~5% to 10% of epilepsies, both in neurosurgical series and demographic studies.
Age at onset
Any age. Idiopathic occipital epilepsy appears in late childhood.
Males = females.
Neurological and mental state
Normal or abnormal depending on etiology.
Symptomatic, cryptogenic, idiopathic, or metabolic. Symptomatic causes are congenital, residual, or progressive (malformations of cortical development, vascular, neoplastic, metabolic, hereditary, congenital, inflammatory, parasitic infections). Metabolic or other derangement such as eclampsia may have a particular predilection for the occipital lobes. There is an association between coeliac disease and occipital lobe epilepsy. Occipital seizures may be the first manifestation of Lafora disease or mitochondrial disorders.
The cardinal symptoms are mainly visual and oculomotor. Visual symptoms are (1) elementary and less often complex visual hallucinations; (2) blindness; (3) visual illusions; and (4) palinopsia. Ictal oculomotor symptoms are (1) tonic deviation of the eyes (pursuit-like than oculotonic); (2) oculoclonic or nystagmus; and (3) repetitive eyelid closure or eyelid fluttering.
Elementary visual hallucinations mainly consist of multicolored circular patterns that develop fast in sec and they are usually brief for several sec to rarely 1 to 3 min.
Seizures may spread to anterior regions, generating symptoms from the temporal, parietal, and frontal lobes and secondarily hemiconvulsions or generalized convulsions.
Typically post-ictal headache often indistinguishable from migraine occurs in 1/3 to 1/2 of patients.
Frequent, sometimes many per day, and often in multiple clusters.
MRI for all patients. Hematology, biochemistry, screening for metabolic disorders, molecular DNA analysis, or even skin or other tissue biopsy may be needed for cases of undetermined cause.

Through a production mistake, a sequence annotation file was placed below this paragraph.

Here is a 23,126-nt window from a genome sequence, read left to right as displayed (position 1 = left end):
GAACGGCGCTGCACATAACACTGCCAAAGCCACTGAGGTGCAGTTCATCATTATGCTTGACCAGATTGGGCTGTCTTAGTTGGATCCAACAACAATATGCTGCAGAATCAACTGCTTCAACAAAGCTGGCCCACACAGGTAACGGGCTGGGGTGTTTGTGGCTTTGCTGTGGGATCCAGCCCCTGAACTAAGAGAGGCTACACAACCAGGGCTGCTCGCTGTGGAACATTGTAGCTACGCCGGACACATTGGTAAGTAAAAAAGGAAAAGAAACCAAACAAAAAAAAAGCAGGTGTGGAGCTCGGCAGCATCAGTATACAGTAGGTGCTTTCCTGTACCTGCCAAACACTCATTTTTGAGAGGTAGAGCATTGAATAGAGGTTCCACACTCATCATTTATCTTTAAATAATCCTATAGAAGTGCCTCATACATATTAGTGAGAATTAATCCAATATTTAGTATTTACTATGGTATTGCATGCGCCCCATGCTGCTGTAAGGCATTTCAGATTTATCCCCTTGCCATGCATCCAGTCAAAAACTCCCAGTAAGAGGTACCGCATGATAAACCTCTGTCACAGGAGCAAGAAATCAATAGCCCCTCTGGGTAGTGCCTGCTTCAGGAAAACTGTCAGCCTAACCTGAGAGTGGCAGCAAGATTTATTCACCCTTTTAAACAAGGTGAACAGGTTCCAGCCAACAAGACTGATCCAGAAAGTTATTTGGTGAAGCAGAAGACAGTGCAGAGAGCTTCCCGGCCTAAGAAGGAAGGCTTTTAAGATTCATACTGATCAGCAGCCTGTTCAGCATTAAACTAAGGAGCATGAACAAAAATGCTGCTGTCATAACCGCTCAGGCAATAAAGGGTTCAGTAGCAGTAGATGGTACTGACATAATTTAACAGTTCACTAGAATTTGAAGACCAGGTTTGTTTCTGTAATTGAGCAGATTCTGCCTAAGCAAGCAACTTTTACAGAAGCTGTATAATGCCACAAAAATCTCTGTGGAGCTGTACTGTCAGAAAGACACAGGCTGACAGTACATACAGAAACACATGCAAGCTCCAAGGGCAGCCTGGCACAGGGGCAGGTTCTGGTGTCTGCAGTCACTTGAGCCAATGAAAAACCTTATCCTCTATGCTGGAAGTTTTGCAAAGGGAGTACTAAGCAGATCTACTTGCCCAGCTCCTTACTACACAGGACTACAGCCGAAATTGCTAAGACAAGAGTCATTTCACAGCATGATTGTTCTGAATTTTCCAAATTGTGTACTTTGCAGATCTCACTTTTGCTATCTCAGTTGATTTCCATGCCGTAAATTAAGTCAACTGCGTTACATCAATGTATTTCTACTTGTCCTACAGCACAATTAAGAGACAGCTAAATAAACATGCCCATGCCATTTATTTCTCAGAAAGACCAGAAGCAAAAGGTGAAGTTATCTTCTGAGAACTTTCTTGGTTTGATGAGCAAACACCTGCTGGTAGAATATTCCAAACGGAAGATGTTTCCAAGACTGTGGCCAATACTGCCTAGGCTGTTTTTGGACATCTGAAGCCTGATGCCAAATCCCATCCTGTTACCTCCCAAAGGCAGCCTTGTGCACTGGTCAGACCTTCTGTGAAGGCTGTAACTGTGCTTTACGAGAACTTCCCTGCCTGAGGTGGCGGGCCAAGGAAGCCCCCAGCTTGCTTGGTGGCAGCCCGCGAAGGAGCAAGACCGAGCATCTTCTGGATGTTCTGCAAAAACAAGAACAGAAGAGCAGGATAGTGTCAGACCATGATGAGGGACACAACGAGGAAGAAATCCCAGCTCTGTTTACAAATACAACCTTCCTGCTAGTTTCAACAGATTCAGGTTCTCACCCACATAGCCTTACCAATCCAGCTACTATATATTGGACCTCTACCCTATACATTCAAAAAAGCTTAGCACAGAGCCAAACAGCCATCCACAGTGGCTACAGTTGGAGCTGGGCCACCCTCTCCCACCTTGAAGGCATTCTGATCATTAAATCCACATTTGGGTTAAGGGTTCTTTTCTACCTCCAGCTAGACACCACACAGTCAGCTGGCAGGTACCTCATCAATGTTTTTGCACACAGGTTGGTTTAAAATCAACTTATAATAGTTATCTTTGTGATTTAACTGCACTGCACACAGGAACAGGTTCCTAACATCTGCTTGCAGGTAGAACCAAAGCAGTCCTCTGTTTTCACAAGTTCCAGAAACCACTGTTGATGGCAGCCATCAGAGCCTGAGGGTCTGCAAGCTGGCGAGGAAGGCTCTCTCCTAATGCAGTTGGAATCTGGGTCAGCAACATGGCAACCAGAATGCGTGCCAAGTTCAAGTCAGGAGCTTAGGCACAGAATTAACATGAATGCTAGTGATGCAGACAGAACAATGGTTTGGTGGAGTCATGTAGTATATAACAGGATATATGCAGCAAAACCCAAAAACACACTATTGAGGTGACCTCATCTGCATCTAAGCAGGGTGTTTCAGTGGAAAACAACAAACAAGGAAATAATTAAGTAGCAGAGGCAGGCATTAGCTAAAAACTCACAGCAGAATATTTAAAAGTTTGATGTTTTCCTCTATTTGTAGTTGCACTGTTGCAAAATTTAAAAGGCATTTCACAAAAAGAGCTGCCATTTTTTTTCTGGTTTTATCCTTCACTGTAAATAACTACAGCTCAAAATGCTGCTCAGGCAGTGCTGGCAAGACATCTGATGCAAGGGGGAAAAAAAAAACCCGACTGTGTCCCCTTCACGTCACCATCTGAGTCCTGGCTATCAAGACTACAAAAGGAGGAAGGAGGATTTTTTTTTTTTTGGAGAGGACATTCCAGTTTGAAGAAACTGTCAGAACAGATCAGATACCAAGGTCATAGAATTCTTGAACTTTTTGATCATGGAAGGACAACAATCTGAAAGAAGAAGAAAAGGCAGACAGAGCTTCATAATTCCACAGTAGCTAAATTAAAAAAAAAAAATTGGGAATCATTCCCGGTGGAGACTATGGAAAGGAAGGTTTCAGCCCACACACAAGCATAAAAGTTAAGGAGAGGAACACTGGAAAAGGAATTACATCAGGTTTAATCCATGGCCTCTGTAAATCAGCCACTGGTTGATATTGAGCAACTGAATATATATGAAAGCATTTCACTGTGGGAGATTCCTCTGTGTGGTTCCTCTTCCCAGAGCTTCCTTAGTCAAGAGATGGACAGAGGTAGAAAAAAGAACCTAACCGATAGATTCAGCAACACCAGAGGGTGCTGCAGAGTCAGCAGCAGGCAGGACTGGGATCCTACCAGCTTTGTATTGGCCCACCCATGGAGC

Background of symptomatic cases is usually abnormal, with posterior lateralized slow waves, asymmetrical alpha and photic following, and often unilateral occipital spikes.
Background of idiopathic cases is normal, often with occipital spikes or occipital paroxysms.
Occipital paroxysmal fast activity, fast spiking, or both; brief occipital flattening may occur prior to this.
1/3 of occipital seizures do not show appreciable changes.
Frequency, severity, and response to treatment vary considerably from good to intractable or may be progressive, depending mainly on the underlying cause.
Migraine, normal phenomena, and psychogenic or other causes unrelated to seizures. Migraine visual aura is fundamentally different from visual seizures.
AEDs indicated for focal seizures. Carbamazepine, levetiracetam and lamotrigine are the drugs of first choice. Neurosurgery for severe symptomatic cases may be selectively effective.
*Expert opinion, please check FDA-approved indications and prescribing information
This page was adapted from:
The educational kit on epilepsies
The epileptic syndromes
By C. P. Panayiotopoulos
Originally published by MEDICINAE
Reviewed and revised June 2008 by Steven C. Schachter, MD
21 Cave Street, Oxford OX4 1BA
First published 2006 and reprinted in 2007